This issue became relevant when entrapped oxide particles were found in friction stir welds in copper specimens (Savolainen et al., 2008). In order to avoid these type of defects, welding in the presence of an inert shielding gas has been developed and proven to be effective in the mitigation of oxide formation (Björck et al., 2017). The “alternative” assumption in this case is to postulate that the gas shielding would not be fully effective during the sealing of all canisters, owing to faults occurring during operation of the encapsulation facility, and that this could eventually cause canister failures by hydrogen embrittlement. The failure mode can probably be entirely avoided given sufficient attention. The number of associated canister failures would in any case be very small.

Table 1Roughly estimated number of canister failures and annual dose after implementation and analysis of alternative canister process assumptions.

6 Results from consequence analysis

Table 1 shows the estimated canister failures and radiological consequences associated with the alternative canister degradation assumptions and related hypothetical failure modes described in the previous section. It is important to note that the results presented in Table 1, regardless of the apparent precision that arises as an artefact of the simplified assessment method, should be regarded as rough, order of magnitude estimates. Nevertheless, pitting corrosion failures are few and distributed over a long period leading to comparatively small consequences. Somewhat larger projected individual dose levels are associated with stress corrosion cracking. Although a similar number of canisters are affected, based on assumptions relating to deposition hole resaturation time and the availability of gaseous sulphide, the failures are assumed to occur earlier and over a more limited period. No failures are associated with alternative models for general corrosion. The most significant consequences arising from the crude sensitivity analysis for alternative canister degradation processes occur for the creep embrittlement case, because the potential number of relevant deposition holes is considerably larger when the creep ductility is postulated to be as low as 1 %. Hydrogen embrittlement is associated with a small number of canister failures, equivalent to that for stress corrosion cracking. Conditional dose levels, assuming that the postulated failure mechanisms are indeed capable of occurring, clearly exceed the regulatory target (approximately 16 µSv yr−1) only for the creep case.

The absolute number of canister failures shown in the table provide an indication of the sensitivity to, and relative importance of, the alternative process assumptions discussed above, but otherwise have little relevance. These numbers are derived to be consistent with the adopted process assumptions and arguments as well as with some quantifiable entities such as assumed resaturation rates for deposition holes, selected corrosion rates and concentration of corroding species, but significant discretion had to be used for failure modes associated with mechanical conditions. As such, and because the postulated canister failure modes are hypothetical and speculative in nature, these numbers have no relevance to a compliance assessment. They are clearly far from being best-estimate cases. Nevertheless, in SSM's review process it was generally felt that the use of a quantitative framework, even if simplistic in nature, contributed to a higher degree of clarity of understanding as well as consistency when judging the relative importance of different process arguments. This ultimately led to an improved understanding of system sensitivity within the review team compared with previous attempts based solely on a qualitative and descriptive approach.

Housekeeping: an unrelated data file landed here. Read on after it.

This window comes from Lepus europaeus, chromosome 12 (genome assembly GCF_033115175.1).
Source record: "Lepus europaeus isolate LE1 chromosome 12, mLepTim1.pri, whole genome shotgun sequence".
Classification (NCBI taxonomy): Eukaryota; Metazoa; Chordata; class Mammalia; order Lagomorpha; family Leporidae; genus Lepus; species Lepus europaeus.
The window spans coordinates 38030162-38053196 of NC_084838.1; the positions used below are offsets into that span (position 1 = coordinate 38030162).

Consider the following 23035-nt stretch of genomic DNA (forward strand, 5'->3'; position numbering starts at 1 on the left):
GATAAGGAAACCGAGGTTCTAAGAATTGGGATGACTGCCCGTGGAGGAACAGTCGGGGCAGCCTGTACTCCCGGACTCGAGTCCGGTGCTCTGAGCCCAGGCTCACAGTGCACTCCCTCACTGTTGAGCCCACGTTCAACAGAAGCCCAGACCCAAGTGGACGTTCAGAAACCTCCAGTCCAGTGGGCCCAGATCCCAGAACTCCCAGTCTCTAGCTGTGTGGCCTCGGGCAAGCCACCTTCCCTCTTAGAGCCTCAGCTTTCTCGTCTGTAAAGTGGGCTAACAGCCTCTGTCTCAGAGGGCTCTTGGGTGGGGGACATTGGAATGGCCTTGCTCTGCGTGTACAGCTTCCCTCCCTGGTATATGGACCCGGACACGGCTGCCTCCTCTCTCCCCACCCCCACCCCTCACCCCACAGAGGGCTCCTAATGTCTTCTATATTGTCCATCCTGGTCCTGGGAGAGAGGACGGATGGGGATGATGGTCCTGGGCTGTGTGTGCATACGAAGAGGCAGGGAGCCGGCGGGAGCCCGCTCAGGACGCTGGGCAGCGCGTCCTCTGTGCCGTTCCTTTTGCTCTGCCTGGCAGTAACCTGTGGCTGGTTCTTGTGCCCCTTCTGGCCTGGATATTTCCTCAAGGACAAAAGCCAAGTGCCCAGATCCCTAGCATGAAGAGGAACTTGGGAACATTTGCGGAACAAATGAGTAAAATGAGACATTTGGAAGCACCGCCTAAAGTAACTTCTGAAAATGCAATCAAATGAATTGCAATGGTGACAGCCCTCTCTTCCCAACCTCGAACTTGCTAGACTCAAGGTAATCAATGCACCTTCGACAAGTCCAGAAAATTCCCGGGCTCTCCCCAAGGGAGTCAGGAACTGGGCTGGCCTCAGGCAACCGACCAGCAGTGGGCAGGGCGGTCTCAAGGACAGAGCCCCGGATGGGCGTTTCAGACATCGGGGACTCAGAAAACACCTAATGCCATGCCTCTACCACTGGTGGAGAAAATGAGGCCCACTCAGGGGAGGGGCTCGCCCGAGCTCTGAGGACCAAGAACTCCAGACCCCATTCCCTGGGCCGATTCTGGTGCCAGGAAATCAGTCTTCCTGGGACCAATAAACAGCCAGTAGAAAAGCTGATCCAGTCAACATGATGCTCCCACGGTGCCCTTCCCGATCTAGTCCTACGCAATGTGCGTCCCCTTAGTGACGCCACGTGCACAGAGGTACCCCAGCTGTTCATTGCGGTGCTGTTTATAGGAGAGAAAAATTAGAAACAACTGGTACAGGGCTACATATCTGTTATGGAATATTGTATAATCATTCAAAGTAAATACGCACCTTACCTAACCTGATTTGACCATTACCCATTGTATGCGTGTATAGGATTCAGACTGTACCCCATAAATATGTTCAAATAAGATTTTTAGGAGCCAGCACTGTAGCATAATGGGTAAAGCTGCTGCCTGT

Results from the isostatic loading case in the SR-Site safety assessment (SKB, 2011) were used as a basis for calculating dose consequences associated with the defined cases discussed in this paper (Table 1). Since the timing and extent of canister failure are quite different for different cases, a degree of interpolation and extrapolation had to be undertaken in order to arrive at the figures in Table 1. This, in turn, introduced an additional level of uncertainty. Understanding of the potential significance of such uncertainty was subsequently addressed by comparisons with more rigorous calculations carried out by SSM's external experts.

Figure 1All 6000 canisters fail evenly distributed in different given time frames. Can failures 1–100 years, 1–300 years, 1–1000 years, 1–6000 years and 1–100 000 years. Dose for canisters failure under conditions of intact buffer conditions. Parts of the rock without any intersecting fractures at all do not contribute to dose.

Figure 1 shows the results of a set of calculation cases based on the assumption that all 6000 canisters in the repository fail in an evenly-distributed fashion over a specific time interval after closure: 100, 300, 1000, 6000 and 100 000 years (Pensado, 2017). These cases are unrelated to any specific canister failure mechanism and are different from any of the cases proposed by the applicant, since they utilise artificially imposed distributions for canister failure times. It can be seen that the most severe consequences are quite similar for both sets of calculations (Table 1 and Fig. 1) taking into account the assumed number of failed canisters and results showing annual individual doses in the range 0.3–1 mSv. The average dose per failed canister is, however, somewhat lower than that derived from the applicant's compliance demonstration. This is because canister failures in SSM's external expert analysis are associated with intact buffer conditions, and not specifically linked to preferential flow paths in the rock. By contrast, in the SR-Site safety demonstration, preferential flow paths are assumed to be either a contributing factor for canister failure (in the case of general corrosion), or to be formed at the time of canister failure (in the case of failure due to a large earthquake) (SKB, 2011). The postulated, hypothetical failures discussed in this paper would on the contrary be associated preferentially with intact rock conditions, since deposition hole intersection with preferential flow paths promote rapid buffer resaturation.